The first truly successful landings on Mars took place in 1976 when the Viking mission used two identical spacecraft, each consisting of a lander and an orbiter. Launched on August 20, 1975, from the Kennedy Space Center in Florida, Viking 1 spent nearly a year cruising to Mars, placed an orbiter in operation around the planet, and landed on July 20, 1976, on the Chryse Planitia (Golden Plains). Viking 2 was launched on September 9, 1975, and landed on September 3, 1976. The Viking project’s primary mission ended on November 15, 1976, 11 days before Mars’s superior conjunction (its passage behind the sun), although the Viking spacecraft continued to operate for six years after first reaching Mars. The last transmission from the planet reached Earth on November 11, 1982.
One of the most important scientific activities of this project involved an attempt to determine whether there was life on Mars. Although the three biology experiments discovered unexpected and enigmatic chemical activity in the Martian soil, they provided no clear evidence for the presence of living microorganisms in soil near the landing sites. According to mission biologists, Mars was self-sterilizing. They concluded that the combination of solar ultraviolet radiation that saturates the surface, the extreme dryness of the soil, and the oxidizing nature of the soil chemistry had prevented the formation of living organisms in the Martian soil.
The failure to find evidence of life on Mars devastated the optimism present for astrobiology in an era of great expectations. Collectively, these missions led to the development of two essential reactions. The first was a questioning by a significant minority of scientists that complex life might not exist elsewhere in the Solar System, but that did not mean that it was not present throughout the universe. While scientists grew discouraged, it was a disappointment that did not remain for many of them. JPL director Bruce Murray believed that the legacy of failure to detect life, despite the billions spent and a succession of overoptimistic statements, would spark public disappointment and perhaps a public outrage.
An aftermath of the Viking landings in 1976 was that the prospects for discovering extraterrestrial life on Mars had been oversold. Planetary scientist and JPL director Bruce Murray complained at the time of Viking about the landers being ballyhooed as a definite means of ascertaining whether or not life existed on Mars. The public expected to find it, and probably so did many of the scientists, and what would happen when hopes were dashed? Murray argued in his memoir that “the extraordinarily hostile environment revealed by the Mariner flybys made life there so unlikely that public expectations should not be raised.” Carl Sagan, who fully expected to find something there, accused Murray of pessimism. Murray accused Sagan of far too much optimism. And the two publicly jousted over how to treat the Viking mission.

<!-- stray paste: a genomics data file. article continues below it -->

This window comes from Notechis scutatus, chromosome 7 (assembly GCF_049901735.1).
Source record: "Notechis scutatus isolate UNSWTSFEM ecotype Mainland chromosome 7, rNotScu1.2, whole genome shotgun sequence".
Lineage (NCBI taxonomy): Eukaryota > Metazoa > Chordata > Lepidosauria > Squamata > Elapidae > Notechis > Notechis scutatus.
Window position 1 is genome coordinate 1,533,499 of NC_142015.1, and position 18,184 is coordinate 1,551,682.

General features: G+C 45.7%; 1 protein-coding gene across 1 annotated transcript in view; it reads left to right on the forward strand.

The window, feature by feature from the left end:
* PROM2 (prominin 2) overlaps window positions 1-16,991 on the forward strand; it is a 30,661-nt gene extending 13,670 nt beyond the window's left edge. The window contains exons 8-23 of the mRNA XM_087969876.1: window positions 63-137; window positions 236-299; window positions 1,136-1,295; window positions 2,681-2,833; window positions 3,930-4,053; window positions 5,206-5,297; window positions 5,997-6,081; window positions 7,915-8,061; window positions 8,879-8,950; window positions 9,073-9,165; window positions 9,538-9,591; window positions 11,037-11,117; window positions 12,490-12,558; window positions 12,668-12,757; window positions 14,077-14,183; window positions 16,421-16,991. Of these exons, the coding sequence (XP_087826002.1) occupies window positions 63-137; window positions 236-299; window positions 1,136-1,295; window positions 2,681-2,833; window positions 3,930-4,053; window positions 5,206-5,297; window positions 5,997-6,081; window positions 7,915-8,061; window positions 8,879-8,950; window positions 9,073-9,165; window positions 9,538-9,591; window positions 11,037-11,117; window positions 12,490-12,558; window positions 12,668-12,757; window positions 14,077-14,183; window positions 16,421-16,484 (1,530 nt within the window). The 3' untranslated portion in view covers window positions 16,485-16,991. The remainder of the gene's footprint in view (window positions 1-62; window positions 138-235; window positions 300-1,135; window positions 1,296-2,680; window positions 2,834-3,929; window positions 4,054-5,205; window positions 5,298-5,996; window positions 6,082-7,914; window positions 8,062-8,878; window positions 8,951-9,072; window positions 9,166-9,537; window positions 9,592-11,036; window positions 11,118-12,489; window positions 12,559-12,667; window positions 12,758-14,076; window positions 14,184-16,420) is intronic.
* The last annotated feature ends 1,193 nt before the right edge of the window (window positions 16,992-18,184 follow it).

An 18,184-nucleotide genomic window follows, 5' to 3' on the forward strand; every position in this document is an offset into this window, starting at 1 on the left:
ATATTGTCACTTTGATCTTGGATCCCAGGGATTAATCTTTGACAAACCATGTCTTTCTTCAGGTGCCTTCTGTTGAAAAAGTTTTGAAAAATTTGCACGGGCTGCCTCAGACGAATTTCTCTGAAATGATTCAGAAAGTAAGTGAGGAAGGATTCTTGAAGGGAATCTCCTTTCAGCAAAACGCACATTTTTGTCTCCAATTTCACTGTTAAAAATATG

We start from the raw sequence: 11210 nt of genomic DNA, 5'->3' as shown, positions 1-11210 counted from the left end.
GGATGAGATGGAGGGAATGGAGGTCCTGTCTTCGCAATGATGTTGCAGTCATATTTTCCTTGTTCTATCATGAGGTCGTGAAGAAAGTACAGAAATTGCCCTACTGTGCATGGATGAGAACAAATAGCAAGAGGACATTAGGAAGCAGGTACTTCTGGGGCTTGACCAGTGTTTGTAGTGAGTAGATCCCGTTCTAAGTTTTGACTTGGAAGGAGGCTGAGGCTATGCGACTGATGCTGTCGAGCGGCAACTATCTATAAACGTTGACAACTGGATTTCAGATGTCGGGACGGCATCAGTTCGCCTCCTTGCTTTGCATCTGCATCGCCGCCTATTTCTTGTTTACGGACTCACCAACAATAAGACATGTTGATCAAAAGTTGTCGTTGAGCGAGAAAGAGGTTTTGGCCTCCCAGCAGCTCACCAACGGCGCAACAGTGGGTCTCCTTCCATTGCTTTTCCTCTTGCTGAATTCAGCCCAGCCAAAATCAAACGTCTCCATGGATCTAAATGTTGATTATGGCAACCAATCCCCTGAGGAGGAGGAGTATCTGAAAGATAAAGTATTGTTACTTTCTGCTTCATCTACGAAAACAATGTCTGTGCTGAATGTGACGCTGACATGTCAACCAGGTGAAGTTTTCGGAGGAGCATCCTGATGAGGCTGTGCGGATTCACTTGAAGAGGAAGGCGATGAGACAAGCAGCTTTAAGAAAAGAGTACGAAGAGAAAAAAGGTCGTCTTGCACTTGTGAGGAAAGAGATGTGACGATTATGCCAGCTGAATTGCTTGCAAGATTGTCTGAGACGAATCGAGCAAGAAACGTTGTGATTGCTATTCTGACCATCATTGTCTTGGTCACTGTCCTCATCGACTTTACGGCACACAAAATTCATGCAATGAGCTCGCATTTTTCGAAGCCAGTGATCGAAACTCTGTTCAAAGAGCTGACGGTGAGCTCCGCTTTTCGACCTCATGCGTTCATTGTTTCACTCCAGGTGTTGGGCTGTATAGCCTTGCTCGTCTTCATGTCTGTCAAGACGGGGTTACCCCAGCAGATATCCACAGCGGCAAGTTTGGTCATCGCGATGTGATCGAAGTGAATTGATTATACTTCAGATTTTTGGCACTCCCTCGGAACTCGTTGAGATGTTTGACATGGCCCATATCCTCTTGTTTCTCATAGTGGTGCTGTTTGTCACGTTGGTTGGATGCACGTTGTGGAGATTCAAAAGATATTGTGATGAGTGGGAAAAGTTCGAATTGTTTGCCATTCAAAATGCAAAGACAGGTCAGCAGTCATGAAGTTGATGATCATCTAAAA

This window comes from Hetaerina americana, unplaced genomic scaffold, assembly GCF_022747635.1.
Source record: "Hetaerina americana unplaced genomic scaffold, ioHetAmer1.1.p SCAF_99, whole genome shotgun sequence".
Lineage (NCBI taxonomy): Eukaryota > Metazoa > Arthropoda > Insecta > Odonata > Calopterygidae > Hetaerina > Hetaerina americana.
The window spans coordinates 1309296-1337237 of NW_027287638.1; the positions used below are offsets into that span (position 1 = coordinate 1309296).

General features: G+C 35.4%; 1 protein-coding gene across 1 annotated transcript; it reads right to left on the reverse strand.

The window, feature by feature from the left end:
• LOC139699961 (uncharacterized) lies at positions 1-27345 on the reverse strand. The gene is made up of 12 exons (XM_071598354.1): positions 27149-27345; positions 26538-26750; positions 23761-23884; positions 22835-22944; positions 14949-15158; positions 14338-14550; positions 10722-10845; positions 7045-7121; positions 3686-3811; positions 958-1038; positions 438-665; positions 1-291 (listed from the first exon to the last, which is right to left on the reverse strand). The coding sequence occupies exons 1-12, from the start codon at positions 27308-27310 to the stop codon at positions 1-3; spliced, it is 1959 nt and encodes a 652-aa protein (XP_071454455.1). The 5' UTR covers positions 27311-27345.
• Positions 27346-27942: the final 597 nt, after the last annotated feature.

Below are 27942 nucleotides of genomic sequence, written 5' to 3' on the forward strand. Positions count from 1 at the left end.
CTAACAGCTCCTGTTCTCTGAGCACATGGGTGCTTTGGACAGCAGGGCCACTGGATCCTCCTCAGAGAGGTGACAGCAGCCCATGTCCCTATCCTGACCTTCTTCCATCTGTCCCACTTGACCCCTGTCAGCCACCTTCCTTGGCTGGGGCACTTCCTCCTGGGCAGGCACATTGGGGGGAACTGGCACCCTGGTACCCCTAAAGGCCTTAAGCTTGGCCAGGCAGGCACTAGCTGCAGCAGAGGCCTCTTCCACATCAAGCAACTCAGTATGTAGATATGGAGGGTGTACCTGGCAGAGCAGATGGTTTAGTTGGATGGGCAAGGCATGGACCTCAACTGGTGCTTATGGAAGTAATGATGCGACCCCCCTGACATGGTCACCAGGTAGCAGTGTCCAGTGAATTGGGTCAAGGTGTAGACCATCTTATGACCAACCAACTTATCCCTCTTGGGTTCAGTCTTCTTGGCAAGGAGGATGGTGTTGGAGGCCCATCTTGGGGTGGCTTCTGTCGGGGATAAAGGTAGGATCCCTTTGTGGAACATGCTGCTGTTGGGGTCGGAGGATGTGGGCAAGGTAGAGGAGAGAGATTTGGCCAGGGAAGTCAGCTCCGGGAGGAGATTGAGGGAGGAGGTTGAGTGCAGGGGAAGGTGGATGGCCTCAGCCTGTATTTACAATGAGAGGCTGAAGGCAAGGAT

Murray, as well as other politically savvy scientists and public intellectuals, argued that the legacy of failure to detect life, despite billions spent on research since the beginning of the space age and overoptimistic statements that a breakthrough was just around the corner, would spark public disappointment and perhaps an outrage manifested in reduced public funding for the effort.
The failure of Viking to find evidence of life on Mars revealed a core problem of overselling possibilities for extraterrestrial life and its discovery. The disappointment was palpable, at least if missions are sparked by success. Thereafter, no spacecraft went to Mars for more than twenty years after Viking. Not until 1988 did the Soviet Union, just a year away from collapse and the end of the Cold War, sent Phobos 1 and 2 to Mars, while one failed en-route the second completed part of its mission prior to failure. The Mars Observer launched by the United States on September 25, 1992, fared little better. Intended to provide the most detailed data available about Mars as it orbited the planet since what had been collected by the Viking explorers of the mid-1970s, the mission was progressing smoothly until August 21, 1993, three days before the spacecraft’s capture in orbit around Mars. Suddenly and without warning, controllers lost contact with it.
The engineering team working on the project at the Jet Propulsion Laboratory responded with a series of commands to turn on the spacecraft’s transmitter and to point the spacecraft’s antennas toward Earth. No signal came from the spacecraft, however, and the Mars Observer was not heard from again. The loss of the nearly $1 billion Mars Observer probably came as a result of an explosion in the fuel lines of the space vehicle. One wit offered an alternative explanation, suggesting that after the landing by the Vikings in 1976 the Martians had developed a planetary defense system and it was now knocking out everything aimed at the red planet.
We now know that was never the case, of course, but the question of life on Mars at some time in the distant past remains open.